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Government of Virgin Islands v. Knight

filed: March 15, 1993; As Corrected March 17, 1993. As Amended April 8, 1993.


On Appeal from the District Court of the Virgin Islands. D.C. Crim. No. 90-00131.

Before: Becker, Cowen And Roth, Circuit Judges.

Author: Cowen


Cowen, Circuit Judge.

After numerous postponements of trial dates largely attributable to the defense, defendant Henry Knight filed a notice of intent to raise an insanity defense several days before his trial was scheduled to commence. Federal Rule of Criminal Procedure 12.2(a) precludes a defendant from presenting an insanity defense if the notice of intent is filed after the pretrial motion deadline, but in this case no pretrial motion deadline was set. We hold that when no pretrial motion deadline exists to delineate when a motion is untimely, Rule 12.2(a) contains an implicit requirement that a notice of intent be filed within a reasonable time. Because Knight's notice of intent was filed unreasonably late without any justifiable cause, the district court properly precluded him from interposing an insanity defense at trial. We also find no merit in Knight's challenges to the exclusion of lay opinion testimony, the omission of lesser included offenses from the jury instructions, and the enhancement of his sentence based on a finding that he is a habitual criminal. We therefore will affirm Knight's convictions and his sentence.

I. FACTUAL AND PROCEDURAL BACKGROUND While Henry Knight repeatedly struck Andreas Miller's head with a pistol, the gun discharged and killed Miller. As a result of this incident, Knight was indicted for (1) second degree murder, (2) possession of a firearm by a felon, and (3) possession of a firearm during a crime of violence. He initially pled not guilty, and a trial date of October 22, 1990 was scheduled with a pretrial motion deadline of October 10, 1990. A week before trial, Knight fired his attorney and retained new counsel. Knight sought and was granted a continuance to allow his new lawyer to prepare for trial. The district court set December 5, 1990 as the new trial date. The day before trial, Knight pled guilty to voluntary manslaughter and possession of a firearm by a felon.

At sentencing, Knight moved to withdraw his guilty plea and, once again, substitute counsel. Finding an insufficient factual basis on the plea hearing record to establish all of the elements of voluntary manslaughter, the court permitted Knight to withdraw his plea and to be represented by new counsel. The government demanded a speedy trial and suggested the first week in August. Volunteering to waive his right to a speedy trial, the defendant asked that the case be postponed while his new attorney campaigned for elective office in New York. The court accommodated this request and rescheduled the trial to commence on October 7, 1991, almost a year later than the original trial date. The magistrate Judge did not assign a pretrial motion deadline for this new trial date.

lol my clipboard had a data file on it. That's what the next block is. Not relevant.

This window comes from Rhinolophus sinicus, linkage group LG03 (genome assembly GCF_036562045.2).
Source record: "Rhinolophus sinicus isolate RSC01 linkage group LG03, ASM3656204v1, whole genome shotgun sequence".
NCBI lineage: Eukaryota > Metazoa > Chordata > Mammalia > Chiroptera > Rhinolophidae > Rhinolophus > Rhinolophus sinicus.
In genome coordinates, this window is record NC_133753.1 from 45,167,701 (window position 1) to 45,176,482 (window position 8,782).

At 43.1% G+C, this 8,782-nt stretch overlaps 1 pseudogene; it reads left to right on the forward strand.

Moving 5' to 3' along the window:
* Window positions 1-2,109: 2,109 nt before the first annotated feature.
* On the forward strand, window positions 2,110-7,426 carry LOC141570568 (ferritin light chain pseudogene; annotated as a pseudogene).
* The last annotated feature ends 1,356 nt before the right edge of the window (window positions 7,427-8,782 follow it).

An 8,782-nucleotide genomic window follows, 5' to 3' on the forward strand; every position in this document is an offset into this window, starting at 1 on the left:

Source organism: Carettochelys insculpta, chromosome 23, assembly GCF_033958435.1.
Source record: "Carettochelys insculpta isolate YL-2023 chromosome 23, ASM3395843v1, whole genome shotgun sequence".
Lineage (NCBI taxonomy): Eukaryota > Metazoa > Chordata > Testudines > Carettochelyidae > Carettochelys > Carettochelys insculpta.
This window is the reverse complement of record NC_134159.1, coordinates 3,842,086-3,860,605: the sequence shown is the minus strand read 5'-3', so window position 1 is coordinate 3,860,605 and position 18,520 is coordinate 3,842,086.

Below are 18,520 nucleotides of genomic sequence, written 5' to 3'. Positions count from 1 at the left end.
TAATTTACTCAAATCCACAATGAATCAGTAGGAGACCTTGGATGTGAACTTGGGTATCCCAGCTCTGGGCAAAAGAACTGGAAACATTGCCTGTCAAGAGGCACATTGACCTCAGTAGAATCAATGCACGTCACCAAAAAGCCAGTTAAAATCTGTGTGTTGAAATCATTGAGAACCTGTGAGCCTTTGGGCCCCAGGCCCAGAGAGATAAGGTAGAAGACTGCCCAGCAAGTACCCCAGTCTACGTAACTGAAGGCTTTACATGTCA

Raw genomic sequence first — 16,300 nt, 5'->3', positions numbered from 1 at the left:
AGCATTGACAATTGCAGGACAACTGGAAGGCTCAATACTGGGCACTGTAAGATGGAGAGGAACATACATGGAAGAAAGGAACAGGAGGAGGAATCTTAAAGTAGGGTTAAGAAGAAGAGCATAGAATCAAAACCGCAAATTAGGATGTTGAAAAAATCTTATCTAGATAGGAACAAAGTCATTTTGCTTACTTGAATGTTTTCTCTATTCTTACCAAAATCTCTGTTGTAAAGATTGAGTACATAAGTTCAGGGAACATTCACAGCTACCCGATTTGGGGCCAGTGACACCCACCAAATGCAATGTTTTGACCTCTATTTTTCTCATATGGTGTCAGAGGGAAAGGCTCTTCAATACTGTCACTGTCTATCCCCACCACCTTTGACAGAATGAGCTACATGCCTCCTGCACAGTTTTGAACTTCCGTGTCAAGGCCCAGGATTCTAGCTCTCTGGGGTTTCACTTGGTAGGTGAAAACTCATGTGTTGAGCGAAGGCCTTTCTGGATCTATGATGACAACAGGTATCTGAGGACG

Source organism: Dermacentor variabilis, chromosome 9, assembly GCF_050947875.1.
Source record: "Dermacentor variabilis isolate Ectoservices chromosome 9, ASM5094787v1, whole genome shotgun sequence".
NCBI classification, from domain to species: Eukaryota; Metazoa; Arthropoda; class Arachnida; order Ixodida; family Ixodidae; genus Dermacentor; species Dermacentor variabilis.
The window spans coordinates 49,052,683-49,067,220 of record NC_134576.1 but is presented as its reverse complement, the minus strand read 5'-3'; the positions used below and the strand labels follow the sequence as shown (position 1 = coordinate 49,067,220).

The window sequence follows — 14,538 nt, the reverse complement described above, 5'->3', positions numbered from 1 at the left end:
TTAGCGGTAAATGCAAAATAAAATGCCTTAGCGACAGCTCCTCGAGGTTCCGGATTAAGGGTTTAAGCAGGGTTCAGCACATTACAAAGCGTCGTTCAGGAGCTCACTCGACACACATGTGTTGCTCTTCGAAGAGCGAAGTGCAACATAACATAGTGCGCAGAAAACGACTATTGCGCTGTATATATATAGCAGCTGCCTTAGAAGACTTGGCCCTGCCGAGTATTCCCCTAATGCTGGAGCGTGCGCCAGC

On September 30, 1991, the defendant filed with the court a notice of intent to assert an insanity defense. The defense asserted that at the time Knight assaulted the victim he suffered from an adjustment disorder, which was sufficiently severe to qualify him as insane. To support this theory, Dr. Olaf Hendricks, a psychiatrist, filed a report that concluded Knight temporarily lost the capacity to control his behavior at the time of the offense. The defense served the government with notice of Knight's insanity defense on October 1, 1991, three working days before trial was scheduled to commence. The prosecution, surprised by the newly interposed allegation of insanity, moved to strike the notice as untimely. At the hearing on the government's motion, defense counsel informed the district court that he just had discovered that Knight had seen Dr. Hendricks on three occasions. The first meeting occurred two months after the offense, the second at the end of 1990, and the third on the day the notice of intent was filed. None of these meetings took place in the psychiatrist's office.

A criminal defendant waives his right to assert an insanity defense if he files a notice of intent after the pretrial motion deadline. Fed. R. Crim. P. 12.2(a). An insanity defense may be presented at trial despite a belated notification to the government "for cause shown." Id. Although no pretrial motion deadline had been set for the new trial date, the district court held that Knight's notice of intent was unreasonably late. Defense counsel argued that due to the reluctance of West Indian males to discuss psychiatric counseling, he only recently became aware of Knight's meetings with Dr. Hendricks. Because Knight appeared and acted normal, he reasoned, the defense previously had no reason to suspect Knight suffered from a mental defect. The district court found that Knight proffered neither an adequate explanation for the late filing nor sufficient evidence demonstrating the merits of an insanity defense. It therefore precluded Knight from presenting an insanity defense at trial.

The trial commenced as scheduled. During the four-day jury trial, the following facts emerged. On May 31, 1990, Rena Brodhurst and her brother entered Brodhurst's hurricane-damaged house. Once inside, Brodhurst encountered an individual in the process of stealing personal property. She recognized the intruder as Andreas Miller. Brodhurst, who was eight months pregnant and afraid Miller would hurt her, ran out of her home with her brother. Brodhurst was shaking and crying, but not physically harmed. She immediately located her husband, Henry Knight, and related the event to him.